Project-Based Learning (PBL)

Snow Days: Technology Brings the Arctic Wilderness Up Close

GoNorth! on a virtual Arctic expedition.

February 8, 2005
Mush: Yip, yip, hooray! A team of twenty-seven polar huskies pulls the kids along on their virtual journey.

Students who grind to school on a bus every morning can soon get swooshed off to Alaska by sled dogs in the afternoon. That is, if their class is participating in GoNorth! ANWR 2005, which links students with an international team of six explorers, teachers, and scientists who are traveling through the Arctic. The group is studying climate change, the Gwich'in and Inupiat Eskimo (Inuit) cultures, and the prospects of oil exploration in the Arctic National Wildlife Refuge, in northeast Alaska.

Every week, students log on to the expedition's Web site for video conferences as the team transmits live from its 700-mile dogsled journey. Kids can ask anything during the feed: What language do the Inuit speak? Why do the dogs burrow in the snow when it's so cold outside? Do people really live in igloos? Students also watch video footage of the dogs in action and review photo journals of the week's events, which might include explorers melting ice for water, unpacking sleds so the polar huskies can pull them up a hill, or watching Inuit children dancing at village gatherings. A free guide shows teachers how to tailor the lessons of the twelve-week program to different age groups.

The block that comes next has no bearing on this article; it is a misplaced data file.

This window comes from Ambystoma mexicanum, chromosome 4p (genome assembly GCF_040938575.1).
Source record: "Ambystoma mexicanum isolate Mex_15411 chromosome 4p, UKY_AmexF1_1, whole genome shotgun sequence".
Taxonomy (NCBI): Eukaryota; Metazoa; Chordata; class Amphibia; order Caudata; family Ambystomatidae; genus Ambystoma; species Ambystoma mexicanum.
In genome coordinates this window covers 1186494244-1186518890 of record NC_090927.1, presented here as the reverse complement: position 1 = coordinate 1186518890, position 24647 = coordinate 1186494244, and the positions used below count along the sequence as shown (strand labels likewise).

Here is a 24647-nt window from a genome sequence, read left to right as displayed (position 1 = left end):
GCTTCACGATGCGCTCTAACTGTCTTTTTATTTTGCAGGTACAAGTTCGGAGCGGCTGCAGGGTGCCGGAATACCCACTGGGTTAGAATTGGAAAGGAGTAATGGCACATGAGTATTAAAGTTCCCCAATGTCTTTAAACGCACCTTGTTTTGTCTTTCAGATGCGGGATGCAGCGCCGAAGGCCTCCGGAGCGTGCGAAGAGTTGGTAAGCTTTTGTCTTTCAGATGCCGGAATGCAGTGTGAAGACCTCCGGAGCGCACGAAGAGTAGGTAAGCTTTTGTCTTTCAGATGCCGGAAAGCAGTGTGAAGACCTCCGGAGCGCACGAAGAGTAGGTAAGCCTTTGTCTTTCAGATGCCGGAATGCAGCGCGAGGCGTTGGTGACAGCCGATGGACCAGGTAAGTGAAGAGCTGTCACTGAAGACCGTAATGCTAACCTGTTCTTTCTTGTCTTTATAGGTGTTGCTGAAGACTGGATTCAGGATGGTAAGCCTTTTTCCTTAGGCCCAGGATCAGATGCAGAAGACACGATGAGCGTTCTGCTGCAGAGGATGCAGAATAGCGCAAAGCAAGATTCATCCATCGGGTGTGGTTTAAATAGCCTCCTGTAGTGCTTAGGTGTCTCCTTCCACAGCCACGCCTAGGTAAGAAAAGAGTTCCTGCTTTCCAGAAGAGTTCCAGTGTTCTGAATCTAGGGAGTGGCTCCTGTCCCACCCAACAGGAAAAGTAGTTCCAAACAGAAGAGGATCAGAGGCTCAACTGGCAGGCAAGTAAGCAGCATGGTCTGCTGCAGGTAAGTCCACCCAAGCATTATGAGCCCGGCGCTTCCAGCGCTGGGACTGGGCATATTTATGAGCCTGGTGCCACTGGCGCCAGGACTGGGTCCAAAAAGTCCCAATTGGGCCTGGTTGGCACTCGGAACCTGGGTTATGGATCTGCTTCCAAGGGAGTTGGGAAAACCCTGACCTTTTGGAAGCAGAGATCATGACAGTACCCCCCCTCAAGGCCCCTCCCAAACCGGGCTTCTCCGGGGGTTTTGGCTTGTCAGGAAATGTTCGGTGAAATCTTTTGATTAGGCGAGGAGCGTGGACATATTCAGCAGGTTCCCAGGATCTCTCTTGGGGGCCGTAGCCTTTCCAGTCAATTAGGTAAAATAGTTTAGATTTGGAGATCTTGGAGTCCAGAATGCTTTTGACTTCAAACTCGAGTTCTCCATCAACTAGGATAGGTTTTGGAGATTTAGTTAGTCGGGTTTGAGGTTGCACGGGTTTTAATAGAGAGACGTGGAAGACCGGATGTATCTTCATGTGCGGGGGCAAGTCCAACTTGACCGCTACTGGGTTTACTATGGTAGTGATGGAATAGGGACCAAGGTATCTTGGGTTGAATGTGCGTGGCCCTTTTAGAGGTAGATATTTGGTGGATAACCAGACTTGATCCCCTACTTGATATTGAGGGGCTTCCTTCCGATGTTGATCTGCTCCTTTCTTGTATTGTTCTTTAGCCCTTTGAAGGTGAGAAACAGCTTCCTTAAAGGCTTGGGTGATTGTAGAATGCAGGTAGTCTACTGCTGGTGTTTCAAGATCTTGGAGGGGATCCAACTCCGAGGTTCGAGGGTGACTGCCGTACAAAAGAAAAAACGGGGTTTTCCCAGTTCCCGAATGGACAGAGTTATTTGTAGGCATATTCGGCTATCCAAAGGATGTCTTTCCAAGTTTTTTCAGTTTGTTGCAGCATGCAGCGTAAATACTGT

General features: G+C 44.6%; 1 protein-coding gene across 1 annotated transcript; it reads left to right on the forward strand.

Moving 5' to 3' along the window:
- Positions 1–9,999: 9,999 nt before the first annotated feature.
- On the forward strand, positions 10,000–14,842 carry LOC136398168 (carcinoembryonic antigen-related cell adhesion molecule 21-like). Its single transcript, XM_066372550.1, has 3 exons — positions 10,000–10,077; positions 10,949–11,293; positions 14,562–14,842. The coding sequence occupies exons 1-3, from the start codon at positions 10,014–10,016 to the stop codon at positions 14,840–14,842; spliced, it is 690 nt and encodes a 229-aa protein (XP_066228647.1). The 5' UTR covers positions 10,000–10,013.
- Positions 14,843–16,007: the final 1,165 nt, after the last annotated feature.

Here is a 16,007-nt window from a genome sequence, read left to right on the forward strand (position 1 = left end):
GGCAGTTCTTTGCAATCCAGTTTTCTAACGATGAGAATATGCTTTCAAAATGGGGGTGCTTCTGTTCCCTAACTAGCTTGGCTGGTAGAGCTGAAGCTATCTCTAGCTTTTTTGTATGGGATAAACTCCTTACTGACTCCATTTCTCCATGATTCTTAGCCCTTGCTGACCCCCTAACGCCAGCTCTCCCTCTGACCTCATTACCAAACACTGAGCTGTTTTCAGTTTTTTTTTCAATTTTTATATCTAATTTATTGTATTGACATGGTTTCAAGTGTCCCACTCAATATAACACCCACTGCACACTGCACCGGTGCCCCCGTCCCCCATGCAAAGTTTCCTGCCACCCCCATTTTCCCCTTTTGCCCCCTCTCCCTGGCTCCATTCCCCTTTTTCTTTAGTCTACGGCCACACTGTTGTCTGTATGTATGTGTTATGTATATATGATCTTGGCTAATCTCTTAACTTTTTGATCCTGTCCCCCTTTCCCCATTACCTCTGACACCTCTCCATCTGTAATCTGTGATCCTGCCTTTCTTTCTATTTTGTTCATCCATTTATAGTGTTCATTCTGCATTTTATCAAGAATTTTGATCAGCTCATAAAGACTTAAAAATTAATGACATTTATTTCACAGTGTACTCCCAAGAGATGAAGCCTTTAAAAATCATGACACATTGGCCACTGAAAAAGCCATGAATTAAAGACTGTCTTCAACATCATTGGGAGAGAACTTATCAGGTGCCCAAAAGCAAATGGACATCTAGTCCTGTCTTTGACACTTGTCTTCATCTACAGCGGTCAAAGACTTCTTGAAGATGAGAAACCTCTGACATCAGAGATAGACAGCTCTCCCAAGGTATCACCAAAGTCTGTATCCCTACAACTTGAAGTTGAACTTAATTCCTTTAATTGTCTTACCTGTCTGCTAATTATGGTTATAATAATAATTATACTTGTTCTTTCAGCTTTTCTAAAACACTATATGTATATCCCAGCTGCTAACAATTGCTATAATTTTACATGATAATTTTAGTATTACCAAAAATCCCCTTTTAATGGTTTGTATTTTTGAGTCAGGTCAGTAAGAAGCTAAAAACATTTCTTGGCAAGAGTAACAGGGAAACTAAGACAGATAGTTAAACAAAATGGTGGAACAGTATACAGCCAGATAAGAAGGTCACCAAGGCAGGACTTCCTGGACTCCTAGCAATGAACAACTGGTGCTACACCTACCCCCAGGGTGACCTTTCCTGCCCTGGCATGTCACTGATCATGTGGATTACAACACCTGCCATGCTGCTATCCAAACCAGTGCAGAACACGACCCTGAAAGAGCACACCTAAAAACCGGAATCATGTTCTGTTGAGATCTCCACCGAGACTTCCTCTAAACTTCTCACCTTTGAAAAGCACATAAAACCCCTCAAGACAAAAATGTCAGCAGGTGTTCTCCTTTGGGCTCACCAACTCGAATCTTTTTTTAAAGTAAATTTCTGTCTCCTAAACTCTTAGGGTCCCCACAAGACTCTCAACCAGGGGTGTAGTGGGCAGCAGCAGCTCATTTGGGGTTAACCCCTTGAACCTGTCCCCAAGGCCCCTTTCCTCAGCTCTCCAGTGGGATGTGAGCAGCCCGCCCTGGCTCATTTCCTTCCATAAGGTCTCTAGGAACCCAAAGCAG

Credit: Aaron Doering

Developed by the University of Minnesota in partnership with NOMADS Online Classroom Expeditions, the program connected 3 million students to the expedition last year. Some of those kids were themselves Inuit: The younger generation participates in the program to learn about its own heritage in this vast and remote wilderness.

Indeed, on the seventy-fourth day of the last trek, Aaron Doering, one of the program's founders, saw headlights coming toward his group. The University of Minnesota professor introduced himself to the Inuit elder climbing off the snowmobile, but he didn't need to. The man had heard Doering's voice on his children's computer at home. "I know who you are," he said. "I heard you on the Internet."

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